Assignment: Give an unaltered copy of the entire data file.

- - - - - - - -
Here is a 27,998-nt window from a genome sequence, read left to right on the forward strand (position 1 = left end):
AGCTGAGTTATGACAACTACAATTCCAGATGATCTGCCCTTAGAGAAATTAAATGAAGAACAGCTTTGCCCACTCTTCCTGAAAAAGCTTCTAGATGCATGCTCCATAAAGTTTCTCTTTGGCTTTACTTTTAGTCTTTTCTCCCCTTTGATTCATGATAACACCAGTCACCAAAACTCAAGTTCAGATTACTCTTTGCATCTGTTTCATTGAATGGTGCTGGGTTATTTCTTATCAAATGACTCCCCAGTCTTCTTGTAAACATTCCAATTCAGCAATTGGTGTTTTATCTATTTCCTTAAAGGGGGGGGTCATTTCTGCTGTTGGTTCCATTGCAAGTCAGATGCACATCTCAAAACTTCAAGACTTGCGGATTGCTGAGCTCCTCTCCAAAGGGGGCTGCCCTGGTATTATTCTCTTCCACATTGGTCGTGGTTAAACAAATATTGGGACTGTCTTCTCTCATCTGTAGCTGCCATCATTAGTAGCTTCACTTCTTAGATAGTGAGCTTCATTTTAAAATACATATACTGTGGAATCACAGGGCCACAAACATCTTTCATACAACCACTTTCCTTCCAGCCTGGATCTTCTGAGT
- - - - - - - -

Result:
Here is a 27,998-nt window from a genome sequence, read left to right on the forward strand (position 1 = left end):
AGCTGAGTTATGACAACTACAATTCCAGATGATCTGCCCTTAGAGAAATTAAATGAAGAACAGCTTTGCCCACTCTTCCTGAAAAAGCTTCTAGATGCATGCTCCATAAAGTTTCTCTTTGGCTTTACTTTTAGTCTTTTCTCCCCTTTGATTCATGATAACACCAGTCACCAAAACTCAAGTTCAGATTACTCTTTGCATCTGTTTCATTGAATGGTGCTGGGTTATTTCTTATCAAATGACTCCCCAGTCTTCTTGTAAACATTCCAATTCAGCAATTGGTGTTTTATCTATTTCCTTAAAGGGGGGGGTCATTTCTGCTGTTGGTTCCATTGCAAGTCAGATGCACATCTCAAAACTTCAAGACTTGCGGATTGCTGAGCTCCTCTCCAAAGGGGGCTGCCCTGGTATTATTCTCTTCCACATTGGTCGTGGTTAAACAAATATTGGGACTGTCTTCTCTCATCTGTAGCTGCCATCATTAGTAGCTTCACTTCTTAGATAGTGAGCTTCATTTTAAAATACATATACTGTGGAATCACAGGGCCACAAACATCTTTCATACAACCACTTTCCTTCCAGCCTGGATCTTCTGAGT